What then, is ethics? After all that we have said no one will deny that ethics at the present time, as also in the past and the future, is the art of performing natural miracles, i.e. miracles which agree with reason and submit to the necessity which reason recognizes in the world order. Read Epictetus' Diatribes or Plotinus's Enneads, and you will be convinced; then, too, you will understand why Pascal speaks of Epictetus's superbe diabolique, and feel how significant is the specific gravity of his exclamation: "The God of Abraham, Isaac, and Jacob, but not the philosophers' God." Pascal too sought the miracle, the "natural miracle" awakened in him the whole force of his imagination, but not because he feared any "contradiction" in this combination of words. Epictetus really felt the contradiction to be intolerable to the human soul (p‚sa de psychÍ logikÍ physei diabeblÍtai pros machÍn - II, 26). But Pascal knew that there are things in the world which are even more intolerable to us than outer or inner contradictions; he knew, too, that the conception of a supernatural miracle is just as contradictory as that of a natural miracle. We must assume he had his reasons for rejecting the miracles of philosophy and preferring to them those of the Bible. Or can he have made his choice arbitrarily, without reason? Did it suddenly become clear to him that there are times when the absence of a reason is, as Bergson says so well, better than any reason? Did he then first attain "sight" by suddenly convincing himself that all our reasons, all our self-evidence, are nothing but a mere assoupissement et enchantement surnaturel?

     Here seems to lie the opposition in principle between Pascal and the traditional philosophy, an opposition which Pascal himself did not succeed in expressing quite sharply enough in those Pensťes of his which have come down to us. Mill says somewhere that if, every time that we had two objects and added two to them, some being secretly added another object, we should be convinced that twice two is five. And Mill is right; or rather, he was expressing, without knowing it, a very profound thought. For does it not continually happen indeed that when we have two things and add two to them five comes out? Someone inserts the fifth. Men, however, do not notice the person who inserts it, and simply "conclude" that in some cases twice two is five. Bergson expressed this thought recently by saying that scientific thought eschews everything "new". Every time that any one inserts something new, we try to explain it, to behave as though nothing new had occurred. For by the doctrine of reason, which starts from self-evident truths, or from the idea of natural necessity (which is the same thing), everything new is audacity, something that ought not to be, something contradictory to reason or irrational. And consequently, there is nothing new, for nothing is that cannot be.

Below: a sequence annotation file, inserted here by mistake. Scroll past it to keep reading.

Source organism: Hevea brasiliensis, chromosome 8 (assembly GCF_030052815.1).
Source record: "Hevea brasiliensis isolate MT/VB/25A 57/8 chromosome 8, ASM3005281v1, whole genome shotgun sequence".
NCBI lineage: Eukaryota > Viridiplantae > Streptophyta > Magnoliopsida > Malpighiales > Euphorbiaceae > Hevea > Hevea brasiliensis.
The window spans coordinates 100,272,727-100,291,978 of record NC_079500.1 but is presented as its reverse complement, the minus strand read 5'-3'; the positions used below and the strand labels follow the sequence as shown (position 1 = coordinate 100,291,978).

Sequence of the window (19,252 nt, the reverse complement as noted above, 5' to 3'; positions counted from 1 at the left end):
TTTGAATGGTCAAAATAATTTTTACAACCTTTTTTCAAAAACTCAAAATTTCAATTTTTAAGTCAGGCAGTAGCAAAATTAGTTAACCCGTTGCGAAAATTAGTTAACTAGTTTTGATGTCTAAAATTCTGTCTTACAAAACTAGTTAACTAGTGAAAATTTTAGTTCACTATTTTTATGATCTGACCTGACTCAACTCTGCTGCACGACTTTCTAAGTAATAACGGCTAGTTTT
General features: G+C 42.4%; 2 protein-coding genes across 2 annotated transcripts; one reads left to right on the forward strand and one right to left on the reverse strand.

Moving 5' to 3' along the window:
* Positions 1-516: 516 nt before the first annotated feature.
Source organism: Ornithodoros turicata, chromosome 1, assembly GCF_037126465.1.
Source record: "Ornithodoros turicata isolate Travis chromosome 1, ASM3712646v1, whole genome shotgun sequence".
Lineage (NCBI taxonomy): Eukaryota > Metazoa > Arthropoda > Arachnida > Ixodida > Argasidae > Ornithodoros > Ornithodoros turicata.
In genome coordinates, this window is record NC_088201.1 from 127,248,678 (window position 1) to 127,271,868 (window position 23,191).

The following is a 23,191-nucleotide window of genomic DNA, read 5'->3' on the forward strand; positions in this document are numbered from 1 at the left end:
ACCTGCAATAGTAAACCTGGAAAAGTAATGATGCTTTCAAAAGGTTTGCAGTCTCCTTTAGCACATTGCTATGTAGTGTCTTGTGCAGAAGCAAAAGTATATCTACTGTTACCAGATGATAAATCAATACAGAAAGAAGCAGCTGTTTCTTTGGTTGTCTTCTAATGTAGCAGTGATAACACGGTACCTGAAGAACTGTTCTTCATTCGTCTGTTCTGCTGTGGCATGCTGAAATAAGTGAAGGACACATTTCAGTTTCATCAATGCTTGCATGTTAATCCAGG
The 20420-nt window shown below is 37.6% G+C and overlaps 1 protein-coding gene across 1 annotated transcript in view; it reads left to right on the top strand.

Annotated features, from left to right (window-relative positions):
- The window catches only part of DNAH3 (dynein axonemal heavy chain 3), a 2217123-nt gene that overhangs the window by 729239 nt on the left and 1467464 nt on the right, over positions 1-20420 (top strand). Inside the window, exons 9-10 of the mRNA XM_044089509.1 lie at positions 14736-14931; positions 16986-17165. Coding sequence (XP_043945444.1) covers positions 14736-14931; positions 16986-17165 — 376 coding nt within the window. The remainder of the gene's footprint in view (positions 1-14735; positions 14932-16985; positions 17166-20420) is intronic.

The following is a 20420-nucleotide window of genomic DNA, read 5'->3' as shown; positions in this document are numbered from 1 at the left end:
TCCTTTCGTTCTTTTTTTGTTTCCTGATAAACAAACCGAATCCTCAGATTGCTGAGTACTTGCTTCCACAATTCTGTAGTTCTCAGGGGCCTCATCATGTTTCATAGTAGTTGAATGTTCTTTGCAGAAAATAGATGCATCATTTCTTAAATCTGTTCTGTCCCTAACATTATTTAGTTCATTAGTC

Why does this happen? Why has man such fear of the new, as though it were Plotinus's "nothingness"? I think only one answer is possible; the possibility of a "new" thing takes out of man's hands the wand of Mercury, which gave him the imagined power of performing natural miracles. The new is the completely unexpected, the unforeseen and unforeseeable; the new is something completely unlike anything which was before; it is something that does not submit to man and to the magic wand of which Epictetus dreamt. And yet the "old", that which is known to man, was once itself "new", once appeared in the world without asking man's permission or awaiting the beckoning of his magic wand. Thus the old New, just like the new New, once appeared "audaciously" in the world, without asking permission of reason and of man, the bearer of reason. Now we have this "new"; what of it? If we recognize the old New, shall we not have to recognize the new New also? Reason will never contradict itself, never diverge from consistency!

Orphus system